[Date Prev][Date Next][Date Index]
GLIN==> New beach signs in English and Spanish warn swimmers to be aware of dangerous rip currents.
- Subject: GLIN==> New beach signs in English and Spanish warn swimmers to be aware of dangerous rip currents.
- From: Elizabeth LaPorte <email@example.com>
- Date: Wed, 31 May 2006 15:18:03 -0400
- Delivered-to: firstname.lastname@example.org
- Delivered-to: email@example.com
- List-name: GLIN-Announce
Title: New beach signs in English and Spanish warn
swimmers to be
University of Michigan News Service
May 23, 2006
New beach signs in English and Spanish warn
swimmers to be aware of dangerous rip currents.
ANN ARBOR, Mich.---Visitors to lakes Michigan and Superior this
summer will notice new beach signs publicizing the dangers of rip
currents---powerful currents that can develop in the Great Lakes and
Michigan Sea Grant is coordinating placement of the signs,
produced in English and Spanish, in west Michigan and the Upper
Peninsula. The new signs are designed to increase awareness of the
dangers of rip currents by describing how to recognize them and how to
escape if caught in a rip current.
"We want people have a good time, but be informed about the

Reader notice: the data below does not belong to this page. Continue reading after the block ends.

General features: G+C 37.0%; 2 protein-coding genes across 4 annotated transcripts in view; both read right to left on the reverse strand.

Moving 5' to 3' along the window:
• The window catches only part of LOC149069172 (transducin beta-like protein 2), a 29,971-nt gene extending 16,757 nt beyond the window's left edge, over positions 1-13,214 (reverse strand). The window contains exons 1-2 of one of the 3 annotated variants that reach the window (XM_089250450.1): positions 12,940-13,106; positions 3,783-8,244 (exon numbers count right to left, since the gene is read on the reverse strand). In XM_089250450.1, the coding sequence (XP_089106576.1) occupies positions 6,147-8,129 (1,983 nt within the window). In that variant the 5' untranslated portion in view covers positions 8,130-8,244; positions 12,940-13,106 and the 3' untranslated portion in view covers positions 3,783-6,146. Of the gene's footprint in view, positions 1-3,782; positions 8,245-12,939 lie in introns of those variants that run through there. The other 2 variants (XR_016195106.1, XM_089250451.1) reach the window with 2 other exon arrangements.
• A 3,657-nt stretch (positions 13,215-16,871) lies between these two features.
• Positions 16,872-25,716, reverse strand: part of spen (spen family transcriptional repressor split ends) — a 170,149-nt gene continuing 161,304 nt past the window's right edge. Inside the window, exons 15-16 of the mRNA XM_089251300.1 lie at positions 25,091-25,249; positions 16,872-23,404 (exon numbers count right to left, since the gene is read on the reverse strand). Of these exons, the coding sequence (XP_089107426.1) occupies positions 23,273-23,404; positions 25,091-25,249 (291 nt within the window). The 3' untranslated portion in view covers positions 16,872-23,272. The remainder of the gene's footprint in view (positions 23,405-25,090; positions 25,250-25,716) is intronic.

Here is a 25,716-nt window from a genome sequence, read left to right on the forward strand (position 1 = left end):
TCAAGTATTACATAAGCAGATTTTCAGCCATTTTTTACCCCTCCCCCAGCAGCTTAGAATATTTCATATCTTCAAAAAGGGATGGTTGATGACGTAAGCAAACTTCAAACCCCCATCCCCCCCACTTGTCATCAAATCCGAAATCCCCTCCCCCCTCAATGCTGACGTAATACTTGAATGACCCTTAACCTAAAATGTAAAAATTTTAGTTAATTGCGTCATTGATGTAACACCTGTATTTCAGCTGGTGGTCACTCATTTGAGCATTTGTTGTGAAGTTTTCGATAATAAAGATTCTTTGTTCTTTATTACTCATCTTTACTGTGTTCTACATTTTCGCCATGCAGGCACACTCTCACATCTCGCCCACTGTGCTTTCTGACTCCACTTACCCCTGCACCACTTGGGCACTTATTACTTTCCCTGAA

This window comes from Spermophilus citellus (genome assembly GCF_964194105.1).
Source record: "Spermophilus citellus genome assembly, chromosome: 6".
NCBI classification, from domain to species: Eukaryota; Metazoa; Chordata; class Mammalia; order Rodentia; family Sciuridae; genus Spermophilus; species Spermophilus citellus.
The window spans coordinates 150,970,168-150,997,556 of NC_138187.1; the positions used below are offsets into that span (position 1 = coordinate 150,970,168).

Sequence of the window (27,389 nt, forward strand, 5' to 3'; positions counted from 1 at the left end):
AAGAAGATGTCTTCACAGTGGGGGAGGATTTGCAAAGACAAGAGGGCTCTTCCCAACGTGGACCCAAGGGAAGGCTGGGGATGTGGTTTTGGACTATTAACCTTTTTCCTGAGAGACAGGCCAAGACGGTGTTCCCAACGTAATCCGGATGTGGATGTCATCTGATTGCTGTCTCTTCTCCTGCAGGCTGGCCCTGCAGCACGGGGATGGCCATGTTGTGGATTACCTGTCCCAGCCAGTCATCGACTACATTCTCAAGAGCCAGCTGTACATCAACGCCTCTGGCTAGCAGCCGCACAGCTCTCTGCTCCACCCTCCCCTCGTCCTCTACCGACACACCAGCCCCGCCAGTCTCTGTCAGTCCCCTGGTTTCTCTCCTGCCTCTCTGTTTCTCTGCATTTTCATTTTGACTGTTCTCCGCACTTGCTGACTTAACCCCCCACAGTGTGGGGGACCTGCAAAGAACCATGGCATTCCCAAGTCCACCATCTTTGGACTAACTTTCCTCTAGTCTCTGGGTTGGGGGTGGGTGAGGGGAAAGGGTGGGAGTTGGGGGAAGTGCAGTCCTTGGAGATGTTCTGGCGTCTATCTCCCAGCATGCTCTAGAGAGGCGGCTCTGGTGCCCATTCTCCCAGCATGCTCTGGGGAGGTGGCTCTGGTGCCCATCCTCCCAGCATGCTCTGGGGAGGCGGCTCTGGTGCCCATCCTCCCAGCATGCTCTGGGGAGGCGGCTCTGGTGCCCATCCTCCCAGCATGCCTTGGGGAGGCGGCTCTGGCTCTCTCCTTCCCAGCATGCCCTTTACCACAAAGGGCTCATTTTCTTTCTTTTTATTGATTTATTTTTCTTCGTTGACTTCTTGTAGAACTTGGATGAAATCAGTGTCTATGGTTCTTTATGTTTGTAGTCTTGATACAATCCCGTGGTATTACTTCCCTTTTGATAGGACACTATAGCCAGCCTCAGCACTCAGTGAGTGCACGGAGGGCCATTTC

danger of rip currents," said Chuck Pistis, one of three Michigan
Sea Grant educators facilitating the distribution of the new signs
before this coming swimming season.
Michigan Sea Grant, which is administered at the University of
Michigan, is a cooperative program between U-M and Michigan State
University that promotes sustainability of the Great Lakes. In
addition to providing beach signs, Michigan Sea Grant distributes rip
currents brochures and maintains a Web page with information about rip
Rip currents are narrow, fast-moving channels of water that move
away from shore and are rarely more than 30 feet wide. They are
powerful enough to sweep away even the strongest swimmers. Nationally,
more than 100 people die annually from rip currents.
Experts believe a number of drownings in lakes Michigan and
Superior probably happened because people panicked when a rip current
pulled them from shore. Sea Grant, in cooperation with the NOAA
National Weather Service, offers these tips to swimmers to break the
grip of a rip current:
--Don't fight the current.
--Swim parallel to shore to get out of the current then head back
to shore at an angle.
--If you can't escape, float calmly until the current
--Call or wave for assistance if you need help.
Rip currents typically form at breaks in sandbars and also near
structures, such as piers, regardless of weather conditions. Warning
signs of rip currents may include:
--A channel of churning choppy water.
--A difference in water color.
--A break in the incoming wave pattern.
--Foam or debris moving away from shore.
To contact News Service
By fax: (734) 764-7084
By phone: (734) 764-7260
By mail: 412 Maynard, Ann Arbor, MI 48109-1399
By Internet: http://www.umich.edu/news
Fisheries Learning on the
Michigan Sea Grant College
Communications Director &
Address: 401 E. Liberty St.,
Suite 330, Ann Arbor, MI 48104-2298